Identification of neural stem cells in adult human brain

Its implication in the strategy for repairing the damaged central nervous system

Research output: Contribution to journalArticle

3 Citations (Scopus)

Abstract

Neural stem cells (NSCs) ar self-renewing, multipotential progenitor cells. A single NSC can give rise to a wide variety of CNS cells, including neurons, astrocytes, and oligodendrocytes. Because of these characteristics, there is an increasing interest in NSCs and neural progenitor cells, both from a basic developmental biology perspective and from a clinical one that is aimed at developing therapeutic applications for the damaged brain. Current research into the nature of the NSCs present in the CNS includes the study of the extracellular factors and signal transduction cascades involved in their differentiation and maintenance, their population dynamics, and their localization in the embryonic and adult brain. These lines of research, combined with other studies intended to permit the prospective identification and isolation of NSCs, and their induction into particular neuronal phenotypes-which will be introduced in my talk-should lead to the development of feasible strategies for manipulating NSC cells in situ to treat the damaged brain and spinal cord injury.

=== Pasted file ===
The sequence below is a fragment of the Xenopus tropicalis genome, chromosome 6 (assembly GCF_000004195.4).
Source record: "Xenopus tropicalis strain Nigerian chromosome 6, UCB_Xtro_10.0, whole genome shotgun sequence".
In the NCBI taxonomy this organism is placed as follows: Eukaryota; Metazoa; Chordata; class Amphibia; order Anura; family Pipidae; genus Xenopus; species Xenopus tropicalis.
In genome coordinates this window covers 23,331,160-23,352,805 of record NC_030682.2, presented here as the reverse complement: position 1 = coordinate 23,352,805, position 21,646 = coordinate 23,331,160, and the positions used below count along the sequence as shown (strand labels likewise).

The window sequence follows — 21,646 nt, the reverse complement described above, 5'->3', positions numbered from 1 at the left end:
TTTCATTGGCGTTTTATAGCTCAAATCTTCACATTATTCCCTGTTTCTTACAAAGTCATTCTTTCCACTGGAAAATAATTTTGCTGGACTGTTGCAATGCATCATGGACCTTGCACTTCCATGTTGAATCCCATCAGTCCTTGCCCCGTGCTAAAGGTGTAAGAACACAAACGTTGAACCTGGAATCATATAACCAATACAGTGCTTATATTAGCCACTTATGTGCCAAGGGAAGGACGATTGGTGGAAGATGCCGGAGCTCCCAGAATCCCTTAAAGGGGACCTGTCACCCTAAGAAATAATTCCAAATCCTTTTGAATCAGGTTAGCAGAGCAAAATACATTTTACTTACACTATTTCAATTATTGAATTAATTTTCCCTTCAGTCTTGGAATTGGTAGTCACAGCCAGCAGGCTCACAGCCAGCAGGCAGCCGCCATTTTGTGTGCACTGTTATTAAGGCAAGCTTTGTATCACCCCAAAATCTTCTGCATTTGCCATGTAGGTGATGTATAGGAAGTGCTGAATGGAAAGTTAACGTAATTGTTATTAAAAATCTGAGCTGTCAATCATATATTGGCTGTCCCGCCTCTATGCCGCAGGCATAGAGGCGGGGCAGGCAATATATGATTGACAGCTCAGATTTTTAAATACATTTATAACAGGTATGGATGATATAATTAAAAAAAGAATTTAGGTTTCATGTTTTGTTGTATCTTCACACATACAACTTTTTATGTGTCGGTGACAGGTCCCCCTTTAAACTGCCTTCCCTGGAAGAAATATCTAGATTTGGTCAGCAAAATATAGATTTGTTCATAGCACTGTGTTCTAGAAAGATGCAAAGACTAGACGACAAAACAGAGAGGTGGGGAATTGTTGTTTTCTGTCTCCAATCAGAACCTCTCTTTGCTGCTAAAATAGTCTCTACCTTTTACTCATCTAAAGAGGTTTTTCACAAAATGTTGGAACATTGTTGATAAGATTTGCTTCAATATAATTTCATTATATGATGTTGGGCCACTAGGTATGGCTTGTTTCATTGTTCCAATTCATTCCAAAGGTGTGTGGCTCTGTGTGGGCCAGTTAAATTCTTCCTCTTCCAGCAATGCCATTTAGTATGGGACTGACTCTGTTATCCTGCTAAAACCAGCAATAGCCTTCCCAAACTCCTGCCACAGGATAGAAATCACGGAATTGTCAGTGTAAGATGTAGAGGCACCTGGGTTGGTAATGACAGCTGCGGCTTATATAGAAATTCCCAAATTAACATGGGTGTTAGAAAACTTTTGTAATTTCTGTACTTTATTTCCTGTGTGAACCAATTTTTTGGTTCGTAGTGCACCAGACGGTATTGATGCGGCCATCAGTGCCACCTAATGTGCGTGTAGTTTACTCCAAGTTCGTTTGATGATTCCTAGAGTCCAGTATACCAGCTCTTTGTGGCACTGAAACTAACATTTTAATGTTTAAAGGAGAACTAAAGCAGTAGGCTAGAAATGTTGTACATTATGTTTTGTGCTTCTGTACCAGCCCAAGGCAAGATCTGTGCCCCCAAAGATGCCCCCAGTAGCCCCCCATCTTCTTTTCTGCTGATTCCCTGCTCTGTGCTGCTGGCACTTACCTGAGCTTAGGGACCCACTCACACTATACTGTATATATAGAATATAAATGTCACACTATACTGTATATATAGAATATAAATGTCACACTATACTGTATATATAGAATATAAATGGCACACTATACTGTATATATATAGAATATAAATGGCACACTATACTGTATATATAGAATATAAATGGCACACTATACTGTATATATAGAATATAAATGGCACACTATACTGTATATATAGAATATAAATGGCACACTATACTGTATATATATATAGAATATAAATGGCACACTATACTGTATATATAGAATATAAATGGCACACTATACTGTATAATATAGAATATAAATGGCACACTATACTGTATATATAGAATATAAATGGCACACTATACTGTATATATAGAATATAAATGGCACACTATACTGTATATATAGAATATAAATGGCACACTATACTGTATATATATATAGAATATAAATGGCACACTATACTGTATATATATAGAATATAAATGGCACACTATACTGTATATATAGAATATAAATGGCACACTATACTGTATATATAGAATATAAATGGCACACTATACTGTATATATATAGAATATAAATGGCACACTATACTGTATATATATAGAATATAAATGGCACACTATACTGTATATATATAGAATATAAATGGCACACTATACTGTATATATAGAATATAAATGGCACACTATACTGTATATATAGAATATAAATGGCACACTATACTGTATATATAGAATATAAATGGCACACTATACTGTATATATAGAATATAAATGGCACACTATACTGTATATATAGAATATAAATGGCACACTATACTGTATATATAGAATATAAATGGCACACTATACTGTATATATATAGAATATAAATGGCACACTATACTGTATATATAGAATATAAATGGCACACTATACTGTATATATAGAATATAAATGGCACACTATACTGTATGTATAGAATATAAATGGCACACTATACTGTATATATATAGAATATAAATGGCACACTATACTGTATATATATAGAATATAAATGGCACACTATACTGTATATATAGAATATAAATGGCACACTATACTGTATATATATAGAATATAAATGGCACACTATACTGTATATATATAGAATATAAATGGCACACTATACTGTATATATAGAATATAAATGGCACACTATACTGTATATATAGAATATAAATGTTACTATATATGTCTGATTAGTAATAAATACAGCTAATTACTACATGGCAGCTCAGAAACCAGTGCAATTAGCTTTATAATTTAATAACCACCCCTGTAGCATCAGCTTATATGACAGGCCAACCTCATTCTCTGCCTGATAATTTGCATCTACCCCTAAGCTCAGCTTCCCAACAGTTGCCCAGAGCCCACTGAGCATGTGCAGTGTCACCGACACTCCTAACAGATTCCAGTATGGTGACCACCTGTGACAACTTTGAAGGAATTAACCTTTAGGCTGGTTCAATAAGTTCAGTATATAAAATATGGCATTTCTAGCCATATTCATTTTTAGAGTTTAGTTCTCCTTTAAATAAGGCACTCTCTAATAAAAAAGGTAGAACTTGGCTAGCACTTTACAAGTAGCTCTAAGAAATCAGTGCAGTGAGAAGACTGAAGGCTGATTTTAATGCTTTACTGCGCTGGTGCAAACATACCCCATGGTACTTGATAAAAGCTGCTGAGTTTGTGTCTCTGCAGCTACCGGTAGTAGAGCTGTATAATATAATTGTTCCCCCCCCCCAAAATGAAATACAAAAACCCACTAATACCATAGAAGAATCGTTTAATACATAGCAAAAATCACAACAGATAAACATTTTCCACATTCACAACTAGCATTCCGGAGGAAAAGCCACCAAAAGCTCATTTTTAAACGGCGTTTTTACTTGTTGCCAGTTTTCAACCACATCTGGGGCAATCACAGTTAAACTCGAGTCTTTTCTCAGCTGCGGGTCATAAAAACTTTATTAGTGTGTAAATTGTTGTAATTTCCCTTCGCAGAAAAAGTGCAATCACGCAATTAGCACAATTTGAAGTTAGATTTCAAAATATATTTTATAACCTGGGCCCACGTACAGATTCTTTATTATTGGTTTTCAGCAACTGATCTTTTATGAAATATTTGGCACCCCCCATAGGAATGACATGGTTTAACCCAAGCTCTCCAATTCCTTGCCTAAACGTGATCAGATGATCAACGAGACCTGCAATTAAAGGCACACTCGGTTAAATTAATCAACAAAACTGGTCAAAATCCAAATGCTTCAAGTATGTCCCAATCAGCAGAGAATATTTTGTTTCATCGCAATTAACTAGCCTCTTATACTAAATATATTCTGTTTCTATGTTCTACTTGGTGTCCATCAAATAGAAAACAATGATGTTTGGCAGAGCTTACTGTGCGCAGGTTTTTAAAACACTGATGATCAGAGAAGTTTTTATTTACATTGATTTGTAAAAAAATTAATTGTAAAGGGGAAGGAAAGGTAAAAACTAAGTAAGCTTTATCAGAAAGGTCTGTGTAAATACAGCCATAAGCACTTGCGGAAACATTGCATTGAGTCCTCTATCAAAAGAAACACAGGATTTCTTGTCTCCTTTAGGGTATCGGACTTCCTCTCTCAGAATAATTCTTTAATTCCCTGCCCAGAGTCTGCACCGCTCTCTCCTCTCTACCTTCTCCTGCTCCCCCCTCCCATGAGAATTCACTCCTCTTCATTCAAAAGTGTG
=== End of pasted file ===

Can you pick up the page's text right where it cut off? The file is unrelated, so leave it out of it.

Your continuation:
Original languageEnglish
Pages (from-to)871-873
Number of pages3
JournalClinical Neurology
Volume45
Issue number11
Publication statusPublished - 2005 Nov

Fingerprint

Neural Stem Cells
Central Nervous System
Brain
Stem Cells
Developmental Biology
Oligodendroglia
Population Dynamics
Spinal Cord Injuries
Research
Astrocytes
Signal Transduction
Maintenance
Phenotype
Neurons

Keywords

  • Adult human brain
  • Adult neurogenesis
  • Musashi-1
  • Neural stem cell
  • Regeneration

ASJC Scopus subject areas

  • Clinical Neurology

Cite this

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abstract = "Neural stem cells (NSCs) ar self-renewing, multipotential progenitor cells. A single NSC can give rise to a wide variety of CNS cells, including neurons, astrocytes, and oligodendrocytes. Because of these characteristics, there is an increasing interest in NSCs and neural progenitor cells, both from a basic developmental biology perspective and from a clinical one that is aimed at developing therapeutic applications for the damaged brain. Current research into the nature of the NSCs present in the CNS includes the study of the extracellular factors and signal transduction cascades involved in their differentiation and maintenance, their population dynamics, and their localization in the embryonic and adult brain. These lines of research, combined with other studies intended to permit the prospective identification and isolation of NSCs, and their induction into particular neuronal phenotypes-which will be introduced in my talk-should lead to the development of feasible strategies for manipulating NSC cells in situ to treat the damaged brain and spinal cord injury.",
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